There are numerous options to help accident victims cover their medical bills after a crash while they are waiting for their personal injury cases to become resolved. Medical bills add up quickly following a car crash and it is common to need help paying them. Unfortunately, the other driver’s insurance will not pay medical bills until the case settles. Bills from emergency room visits, doctor’s appointments, therapy sessions, and prescriptions, however, don’t wait for a settlement to arrive.
Options for Medical Bill Payments After a Crash
Accident victims should not delay treatment for any injuries suffered in the crash. This can prolong recovery and result in negative outcomes. In many cases, the injured person’s MedPay and/or health insurance policy will help cover these expenses and seek reimbursement when a settlement arrives. However, they will only cover up to the individual’s policy limits. The injured victim is responsible for paying any excess medical bills until the settlement is reached.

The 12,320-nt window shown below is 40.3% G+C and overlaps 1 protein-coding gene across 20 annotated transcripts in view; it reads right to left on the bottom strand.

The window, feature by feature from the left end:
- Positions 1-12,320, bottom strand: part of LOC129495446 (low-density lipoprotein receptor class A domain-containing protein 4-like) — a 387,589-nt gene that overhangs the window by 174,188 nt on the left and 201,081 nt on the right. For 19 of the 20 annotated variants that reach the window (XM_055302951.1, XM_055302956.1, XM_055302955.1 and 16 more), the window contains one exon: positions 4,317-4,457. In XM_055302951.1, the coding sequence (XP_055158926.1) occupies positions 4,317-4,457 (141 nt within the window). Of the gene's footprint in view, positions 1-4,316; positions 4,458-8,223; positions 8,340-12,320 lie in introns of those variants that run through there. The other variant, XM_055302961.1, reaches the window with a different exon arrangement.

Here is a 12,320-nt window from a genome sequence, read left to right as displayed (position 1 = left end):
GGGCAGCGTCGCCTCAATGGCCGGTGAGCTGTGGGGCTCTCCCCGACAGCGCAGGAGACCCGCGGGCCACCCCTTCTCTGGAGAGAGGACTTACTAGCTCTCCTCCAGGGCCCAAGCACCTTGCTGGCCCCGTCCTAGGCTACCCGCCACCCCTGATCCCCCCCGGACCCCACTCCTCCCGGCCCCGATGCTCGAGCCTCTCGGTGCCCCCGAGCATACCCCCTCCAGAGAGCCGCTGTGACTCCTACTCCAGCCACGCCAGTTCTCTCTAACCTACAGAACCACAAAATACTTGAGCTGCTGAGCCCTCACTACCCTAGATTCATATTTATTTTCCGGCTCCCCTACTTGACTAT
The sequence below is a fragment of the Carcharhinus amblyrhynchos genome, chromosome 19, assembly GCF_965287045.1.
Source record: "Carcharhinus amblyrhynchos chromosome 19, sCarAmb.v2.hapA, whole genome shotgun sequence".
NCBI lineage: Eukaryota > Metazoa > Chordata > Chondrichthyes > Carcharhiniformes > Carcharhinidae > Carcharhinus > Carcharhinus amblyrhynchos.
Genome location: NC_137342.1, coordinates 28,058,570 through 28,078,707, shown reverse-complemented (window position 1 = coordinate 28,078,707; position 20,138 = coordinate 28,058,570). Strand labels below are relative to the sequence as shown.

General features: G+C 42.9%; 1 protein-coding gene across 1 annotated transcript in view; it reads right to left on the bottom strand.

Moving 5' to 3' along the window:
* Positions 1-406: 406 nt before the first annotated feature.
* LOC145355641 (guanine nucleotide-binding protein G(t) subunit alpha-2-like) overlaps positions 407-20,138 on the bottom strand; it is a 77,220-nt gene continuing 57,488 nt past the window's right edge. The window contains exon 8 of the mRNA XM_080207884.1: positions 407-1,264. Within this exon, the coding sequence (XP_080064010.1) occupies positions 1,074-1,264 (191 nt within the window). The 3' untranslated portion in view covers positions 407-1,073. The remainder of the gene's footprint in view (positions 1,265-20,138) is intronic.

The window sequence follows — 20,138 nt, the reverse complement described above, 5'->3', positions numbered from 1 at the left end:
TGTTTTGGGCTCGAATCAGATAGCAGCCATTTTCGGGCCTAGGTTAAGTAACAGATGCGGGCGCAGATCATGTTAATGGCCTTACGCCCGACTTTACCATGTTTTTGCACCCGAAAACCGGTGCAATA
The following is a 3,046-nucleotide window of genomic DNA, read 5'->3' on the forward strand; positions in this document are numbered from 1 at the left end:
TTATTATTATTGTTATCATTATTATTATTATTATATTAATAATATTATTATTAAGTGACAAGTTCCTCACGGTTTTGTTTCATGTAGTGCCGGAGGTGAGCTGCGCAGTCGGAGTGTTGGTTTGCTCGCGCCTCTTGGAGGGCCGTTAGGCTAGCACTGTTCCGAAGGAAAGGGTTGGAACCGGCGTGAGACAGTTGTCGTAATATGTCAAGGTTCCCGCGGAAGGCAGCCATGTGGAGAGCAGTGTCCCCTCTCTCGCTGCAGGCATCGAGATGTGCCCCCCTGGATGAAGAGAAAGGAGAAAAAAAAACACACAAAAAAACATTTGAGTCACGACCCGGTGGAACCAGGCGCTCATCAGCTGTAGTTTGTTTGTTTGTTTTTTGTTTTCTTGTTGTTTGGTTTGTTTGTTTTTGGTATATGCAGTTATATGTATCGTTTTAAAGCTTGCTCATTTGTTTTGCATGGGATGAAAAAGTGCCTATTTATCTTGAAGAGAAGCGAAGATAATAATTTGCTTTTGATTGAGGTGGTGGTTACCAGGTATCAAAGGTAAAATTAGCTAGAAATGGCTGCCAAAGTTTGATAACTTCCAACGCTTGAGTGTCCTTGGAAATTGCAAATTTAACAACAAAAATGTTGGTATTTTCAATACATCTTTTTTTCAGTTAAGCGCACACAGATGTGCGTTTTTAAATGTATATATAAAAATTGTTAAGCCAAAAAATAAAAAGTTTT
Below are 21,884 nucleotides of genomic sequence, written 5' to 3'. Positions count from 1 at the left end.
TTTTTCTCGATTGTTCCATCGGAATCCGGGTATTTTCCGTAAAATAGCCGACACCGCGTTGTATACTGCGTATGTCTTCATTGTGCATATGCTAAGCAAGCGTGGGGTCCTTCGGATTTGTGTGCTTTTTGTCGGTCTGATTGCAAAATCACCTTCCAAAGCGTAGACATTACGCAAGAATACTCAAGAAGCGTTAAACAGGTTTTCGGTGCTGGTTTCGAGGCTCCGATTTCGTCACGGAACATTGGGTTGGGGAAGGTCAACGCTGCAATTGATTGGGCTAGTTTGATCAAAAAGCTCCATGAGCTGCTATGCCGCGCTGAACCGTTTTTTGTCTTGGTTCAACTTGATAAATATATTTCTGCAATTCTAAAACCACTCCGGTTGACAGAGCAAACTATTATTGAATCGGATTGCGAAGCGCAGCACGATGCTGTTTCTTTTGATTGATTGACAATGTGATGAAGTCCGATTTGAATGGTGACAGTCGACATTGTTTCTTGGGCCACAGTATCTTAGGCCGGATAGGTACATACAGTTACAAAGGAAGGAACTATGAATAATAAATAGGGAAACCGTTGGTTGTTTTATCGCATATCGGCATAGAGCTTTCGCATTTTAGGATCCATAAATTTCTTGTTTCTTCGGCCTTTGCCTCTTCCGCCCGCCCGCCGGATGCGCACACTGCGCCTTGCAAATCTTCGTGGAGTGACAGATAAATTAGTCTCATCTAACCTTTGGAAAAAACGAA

An accident lawyer can help negotiate delayed payments with medical providers. This is crucial because if victims don’t pay medical bills on time, it can seriously impact their credit and their ability to continue treatment plans. The car accident attorney may also be able to negotiate discounts based on the situation which can reduce the overall burden of the bills. Usually, the victim is required to pay a portion of the bill in exchange for a discount on the total amount owed.
When healthcare providers agree to delay payment, they will typically place a lien on the settlement. When the settlement arrives, they will receive payment and the remaining funds will be paid to the attorney and the crash victim as per the client agreement.
Accident victims should reach out to non-profit organizations that help people reduce and restructure their medical debts.
Nonprofit entities can help navigate the financial options available and help the victim determine the best strategy for managing medical bills until the conclusion of the case. It may also be possible to qualify for Medicaid, a State Children’s Health Insurance Plan, or other specialized local assistance programs. There are also nonprofit medical clinics that provide free and low-cost services.